FIGURES: A   B   C      

1. Anterior screw osteosynthesis with single cannulated screw
2. Halo immobilization
3. Anterior screw osteosynthesis with two cannulated screws
4. C1-C2 transarticular screws
5. Posterior C1-C2 wiring with autograft

PREFERRED RESPONSE ▶
TAG
(OBQ12.103) A young boy is involved in a motor vehicle accident and presents with neck pain. A CT scan is performed and is negative for fractures. Based on the presence of the ossification center shown in Figure A, what is the most likely age bracket of this patient. Topic Review Topic
FIGURES: A          

1. < 1 years of age
2. 1-3 years of age
3. 3-6 years of age
4. 8-10 years of age
5. > 12 years of age

PREFERRED RESPONSE ▶
TAG
(OBQ12.116) A 67-year-old male smoker was involved in a motor vehicle accident and presents with neck pain. On initial presentation his neurologic exam was intact. Injury films are shown in Figure A and B. The patient was evaluated and surgical treatment was recommended. The patient left the hospital against medical advice. Seven months later he returns with continued neck pain. His current neurologic exam shows no deficits. A current CT scan and MRI is performed and shown in Figure C and D. What is the most appropriate treatment at this time? Topic Review Topic
FIGURES: A   B   C   D    

1. Physical therapy and NSAIDS
2. Hard Cervical Orthosis
3. Halo Immobilization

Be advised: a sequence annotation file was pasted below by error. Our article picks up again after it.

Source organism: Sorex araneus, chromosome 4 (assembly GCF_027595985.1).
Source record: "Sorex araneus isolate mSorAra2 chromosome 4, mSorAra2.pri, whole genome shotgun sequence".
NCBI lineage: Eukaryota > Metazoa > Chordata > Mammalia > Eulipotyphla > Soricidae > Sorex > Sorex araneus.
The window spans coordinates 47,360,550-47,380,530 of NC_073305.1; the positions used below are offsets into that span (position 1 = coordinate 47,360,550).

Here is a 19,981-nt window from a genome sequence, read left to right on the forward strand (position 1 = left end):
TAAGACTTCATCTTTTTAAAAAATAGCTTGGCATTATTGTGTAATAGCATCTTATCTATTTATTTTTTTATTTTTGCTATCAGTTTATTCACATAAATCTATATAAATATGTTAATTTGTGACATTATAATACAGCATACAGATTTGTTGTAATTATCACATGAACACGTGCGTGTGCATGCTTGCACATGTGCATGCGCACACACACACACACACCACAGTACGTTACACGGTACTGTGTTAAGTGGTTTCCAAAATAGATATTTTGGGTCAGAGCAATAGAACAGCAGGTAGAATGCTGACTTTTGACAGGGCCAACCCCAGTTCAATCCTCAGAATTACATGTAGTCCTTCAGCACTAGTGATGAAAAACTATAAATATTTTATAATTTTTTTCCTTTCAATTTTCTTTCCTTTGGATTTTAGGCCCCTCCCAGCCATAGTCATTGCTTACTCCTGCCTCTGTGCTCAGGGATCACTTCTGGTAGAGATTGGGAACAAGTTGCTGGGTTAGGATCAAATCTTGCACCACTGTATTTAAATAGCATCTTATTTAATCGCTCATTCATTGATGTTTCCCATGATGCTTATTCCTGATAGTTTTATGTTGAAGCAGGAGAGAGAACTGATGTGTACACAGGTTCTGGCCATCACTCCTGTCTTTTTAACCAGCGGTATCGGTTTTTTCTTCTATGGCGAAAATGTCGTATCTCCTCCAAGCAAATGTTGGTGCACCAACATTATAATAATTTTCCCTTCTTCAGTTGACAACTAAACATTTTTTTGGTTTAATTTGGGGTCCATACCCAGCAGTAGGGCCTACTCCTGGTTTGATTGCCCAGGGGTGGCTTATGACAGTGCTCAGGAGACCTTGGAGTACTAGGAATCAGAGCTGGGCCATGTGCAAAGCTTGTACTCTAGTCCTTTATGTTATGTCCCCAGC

4. Anterior screw osteosynthesis
5. Posterior C1-C2 fusion

PREFERRED RESPONSE ▶
TAG
(OBQ11.263) In Figures A-E, which of the following fracture patterns is at greatest risk for nonunion with nonoperative treatment? Topic Review Topic
FIGURES: A   B   C   D   E  

1. Figure A
2. Figure B
3. Figure C
4. Figure D
5. Figure E

PREFERRED RESPONSE ▶
TAG
(OBQ10.130) In patients who are neurologically intact, all of the following cervical spine injuries can be appropriately managed with external immobilization in a rigid cervical orthosis EXCEPT Topic Review Topic
FIGURES: A   B   C   D   E  

1. Figure A
2. Figure B
3. Figure C
4. Figure D
5. Figure E

PREFERRED RESPONSE ▶
TAG
(OBQ10.185) In elderly patients with type II odontoid fractures, which of the following treatment modalities has the highest morbidity and mortality? Topic Review Topic

1. Hard cervical collar
2. Anterior screw osteosynthesis
3. Halo vest immobilzation
4. Posterior cervical stabilization
5. Soft cervical orthosis

PREFERRED RESPONSE ▶
TAG
(OBQ08.78) A 37-year-old male was involved in a motorcycle accident. He is neurologically intact. A coronal and sagittal CT scan is shown in Figure A. What is the most appropriate management? Topic Review Topic
FIGURES: A          

1. Posterior C1-C2 fusion
2. Anterior odontoid screw fixation
3. Transoral anterior odontoid resection
4. Cervical immobilization for 6-8 week in an external orthosis
5. Treatment in a soft cervical orthosis for two weeks followed by range of motion exercises

PREFERRED RESPONSE ▶
TAG
(OBQ06.263) A 36-year-old male falls while intoxicated two weeks ago and has had persistent neck pain ever since. For unclear reasons he did not seek medical attention. He now reports persistent neck pain, but denies symptoms in his upper and lower extremities. On physical exam he has Grade 5 motor strength in his upper and lower extremities, normal reflexes, and his sensory exam is normal. A CT scan is shown in Figure A. All of the following place this patient at an increased risk of nonunion EXCEPT: Topic Review Topic
FIGURES: A          

1. Fracture gap of 2 mm
2. Posterior displacement of > 5mm
3. Delay in treatment of 2 weeks
4. Age < 40 years
5. Posterior angulation

PREFERRED RESPONSE ▶
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http://upload.orthobullets.com/cases/1072/6 mos post lat.jpg http://upload.orthobullets.com/cases/1072/6 mos post open mouth odontoid.jpg http://upload.orthobullets.com/cases/1072/preop xray lat.jpg